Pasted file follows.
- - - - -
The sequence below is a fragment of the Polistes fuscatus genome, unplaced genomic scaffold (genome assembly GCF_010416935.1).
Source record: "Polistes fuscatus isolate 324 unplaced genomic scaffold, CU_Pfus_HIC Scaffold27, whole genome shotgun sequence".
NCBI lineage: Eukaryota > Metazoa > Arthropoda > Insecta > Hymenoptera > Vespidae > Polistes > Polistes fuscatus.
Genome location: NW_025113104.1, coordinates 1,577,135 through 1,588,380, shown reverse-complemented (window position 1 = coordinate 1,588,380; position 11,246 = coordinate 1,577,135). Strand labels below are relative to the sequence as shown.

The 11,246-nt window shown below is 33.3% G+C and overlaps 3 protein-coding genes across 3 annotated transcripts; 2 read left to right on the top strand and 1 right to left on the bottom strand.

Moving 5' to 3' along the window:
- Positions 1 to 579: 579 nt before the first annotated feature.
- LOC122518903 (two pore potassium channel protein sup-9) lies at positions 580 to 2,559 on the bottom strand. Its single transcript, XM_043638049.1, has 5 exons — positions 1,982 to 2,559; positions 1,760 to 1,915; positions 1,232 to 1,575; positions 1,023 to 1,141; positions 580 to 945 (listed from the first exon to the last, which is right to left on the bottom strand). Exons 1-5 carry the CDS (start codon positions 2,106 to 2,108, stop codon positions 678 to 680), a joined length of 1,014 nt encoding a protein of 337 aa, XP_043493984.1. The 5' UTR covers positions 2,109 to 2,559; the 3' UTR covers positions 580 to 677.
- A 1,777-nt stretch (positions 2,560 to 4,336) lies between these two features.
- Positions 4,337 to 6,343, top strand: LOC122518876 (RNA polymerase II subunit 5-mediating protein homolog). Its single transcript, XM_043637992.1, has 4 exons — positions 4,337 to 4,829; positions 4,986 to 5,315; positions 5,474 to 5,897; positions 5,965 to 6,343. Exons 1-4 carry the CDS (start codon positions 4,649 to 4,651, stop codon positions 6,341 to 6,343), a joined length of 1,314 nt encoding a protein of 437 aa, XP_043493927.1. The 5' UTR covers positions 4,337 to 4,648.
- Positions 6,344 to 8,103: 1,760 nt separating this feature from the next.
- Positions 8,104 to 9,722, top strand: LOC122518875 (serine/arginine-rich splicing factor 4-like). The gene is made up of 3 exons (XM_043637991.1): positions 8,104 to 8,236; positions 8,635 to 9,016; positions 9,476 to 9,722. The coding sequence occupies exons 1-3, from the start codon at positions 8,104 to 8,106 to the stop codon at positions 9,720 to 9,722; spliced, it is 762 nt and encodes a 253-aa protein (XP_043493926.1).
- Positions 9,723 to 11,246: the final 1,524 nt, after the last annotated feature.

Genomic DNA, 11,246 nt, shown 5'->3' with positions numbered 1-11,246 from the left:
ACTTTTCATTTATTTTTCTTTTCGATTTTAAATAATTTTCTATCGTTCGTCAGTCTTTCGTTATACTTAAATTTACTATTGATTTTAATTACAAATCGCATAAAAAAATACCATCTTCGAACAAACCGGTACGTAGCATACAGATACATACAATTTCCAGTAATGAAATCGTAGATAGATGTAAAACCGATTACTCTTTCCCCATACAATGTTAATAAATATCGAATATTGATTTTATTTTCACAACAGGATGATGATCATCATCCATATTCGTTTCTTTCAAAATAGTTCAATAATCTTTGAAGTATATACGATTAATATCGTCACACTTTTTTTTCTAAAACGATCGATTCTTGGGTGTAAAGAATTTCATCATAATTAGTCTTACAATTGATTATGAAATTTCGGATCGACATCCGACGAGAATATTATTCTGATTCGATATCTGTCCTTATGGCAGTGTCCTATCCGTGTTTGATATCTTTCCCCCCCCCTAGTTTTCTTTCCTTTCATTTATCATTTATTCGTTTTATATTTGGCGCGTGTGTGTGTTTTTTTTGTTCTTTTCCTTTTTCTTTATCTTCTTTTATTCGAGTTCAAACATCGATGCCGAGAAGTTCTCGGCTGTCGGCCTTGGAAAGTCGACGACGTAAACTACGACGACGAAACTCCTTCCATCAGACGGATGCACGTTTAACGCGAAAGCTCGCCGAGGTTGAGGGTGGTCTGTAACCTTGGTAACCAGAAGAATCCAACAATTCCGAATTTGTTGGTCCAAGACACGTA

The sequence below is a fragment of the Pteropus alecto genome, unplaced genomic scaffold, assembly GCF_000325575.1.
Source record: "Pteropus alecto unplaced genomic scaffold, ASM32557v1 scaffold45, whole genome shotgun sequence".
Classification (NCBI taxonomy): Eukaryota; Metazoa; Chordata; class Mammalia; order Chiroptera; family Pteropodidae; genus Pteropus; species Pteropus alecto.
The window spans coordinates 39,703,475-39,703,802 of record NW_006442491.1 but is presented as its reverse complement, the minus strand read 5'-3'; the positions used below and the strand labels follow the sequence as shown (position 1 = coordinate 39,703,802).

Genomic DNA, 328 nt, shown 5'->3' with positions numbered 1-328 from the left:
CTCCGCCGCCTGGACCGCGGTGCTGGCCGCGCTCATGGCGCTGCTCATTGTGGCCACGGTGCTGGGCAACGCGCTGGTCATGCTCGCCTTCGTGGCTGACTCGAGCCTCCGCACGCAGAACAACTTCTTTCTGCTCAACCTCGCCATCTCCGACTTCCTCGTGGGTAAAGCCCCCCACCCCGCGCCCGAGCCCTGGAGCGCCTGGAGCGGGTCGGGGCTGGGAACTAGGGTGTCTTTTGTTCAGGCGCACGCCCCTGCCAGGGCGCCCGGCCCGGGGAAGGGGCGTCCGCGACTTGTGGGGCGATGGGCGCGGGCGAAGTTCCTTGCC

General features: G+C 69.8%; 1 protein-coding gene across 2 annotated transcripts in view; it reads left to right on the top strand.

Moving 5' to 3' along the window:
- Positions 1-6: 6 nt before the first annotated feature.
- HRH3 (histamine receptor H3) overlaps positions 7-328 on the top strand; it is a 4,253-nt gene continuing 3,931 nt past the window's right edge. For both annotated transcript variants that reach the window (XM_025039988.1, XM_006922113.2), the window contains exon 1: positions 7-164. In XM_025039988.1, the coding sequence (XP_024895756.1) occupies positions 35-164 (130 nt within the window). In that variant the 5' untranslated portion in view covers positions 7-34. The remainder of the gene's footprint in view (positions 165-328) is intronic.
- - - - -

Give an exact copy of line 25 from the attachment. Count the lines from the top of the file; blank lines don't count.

- HRH3 (histamine receptor H3) overlaps positions 7-328 on the top strand; it is a 4,253-nt gene continuing 3,931 nt past the window's right edge. For both annotated transcript variants that reach the window (XM_025039988.1, XM_006922113.2), the window contains exon 1: positions 7-164. In XM_025039988.1, the coding sequence (XP_024895756.1) occupies positions 35-164 (130 nt within the window). In that variant the 5' untranslated portion in view covers positions 7-34. The remainder of the gene's footprint in view (positions 165-328) is intronic.